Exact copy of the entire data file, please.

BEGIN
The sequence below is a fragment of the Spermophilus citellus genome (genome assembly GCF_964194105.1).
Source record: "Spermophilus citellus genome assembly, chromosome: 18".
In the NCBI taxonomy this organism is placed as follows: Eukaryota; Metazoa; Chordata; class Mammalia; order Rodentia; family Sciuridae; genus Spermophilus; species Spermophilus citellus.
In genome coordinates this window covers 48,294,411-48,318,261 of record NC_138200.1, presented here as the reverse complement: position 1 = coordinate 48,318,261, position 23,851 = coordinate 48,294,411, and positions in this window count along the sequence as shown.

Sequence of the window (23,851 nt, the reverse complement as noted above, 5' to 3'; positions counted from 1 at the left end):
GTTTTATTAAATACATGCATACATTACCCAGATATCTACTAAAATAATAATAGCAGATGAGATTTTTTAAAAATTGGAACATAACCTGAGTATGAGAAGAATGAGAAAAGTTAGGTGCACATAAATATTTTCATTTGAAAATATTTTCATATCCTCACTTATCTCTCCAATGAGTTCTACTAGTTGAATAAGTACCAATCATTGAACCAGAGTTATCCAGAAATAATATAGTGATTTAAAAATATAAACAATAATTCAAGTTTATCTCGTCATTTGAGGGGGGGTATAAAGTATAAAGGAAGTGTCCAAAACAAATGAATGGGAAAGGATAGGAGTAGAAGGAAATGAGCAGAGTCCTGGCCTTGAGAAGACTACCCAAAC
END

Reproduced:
The sequence below is a fragment of the Spermophilus citellus genome (genome assembly GCF_964194105.1).
Source record: "Spermophilus citellus genome assembly, chromosome: 18".
In the NCBI taxonomy this organism is placed as follows: Eukaryota; Metazoa; Chordata; class Mammalia; order Rodentia; family Sciuridae; genus Spermophilus; species Spermophilus citellus.
In genome coordinates this window covers 48,294,411-48,318,261 of record NC_138200.1, presented here as the reverse complement: position 1 = coordinate 48,318,261, position 23,851 = coordinate 48,294,411, and positions in this window count along the sequence as shown.

Sequence of the window (23,851 nt, the reverse complement as noted above, 5' to 3'; positions counted from 1 at the left end):
GTTTTATTAAATACATGCATACATTACCCAGATATCTACTAAAATAATAATAGCAGATGAGATTTTTTAAAAATTGGAACATAACCTGAGTATGAGAAGAATGAGAAAAGTTAGGTGCACATAAATATTTTCATTTGAAAATATTTTCATATCCTCACTTATCTCTCCAATGAGTTCTACTAGTTGAATAAGTACCAATCATTGAACCAGAGTTATCCAGAAATAATATAGTGATTTAAAAATATAAACAATAATTCAAGTTTATCTCGTCATTTGAGGGGGGGTATAAAGTATAAAGGAAGTGTCCAAAACAAATGAATGGGAAAGGATAGGAGTAGAAGGAAATGAGCAGAGTCCTGGCCTTGAGAAGACTACCCAAAC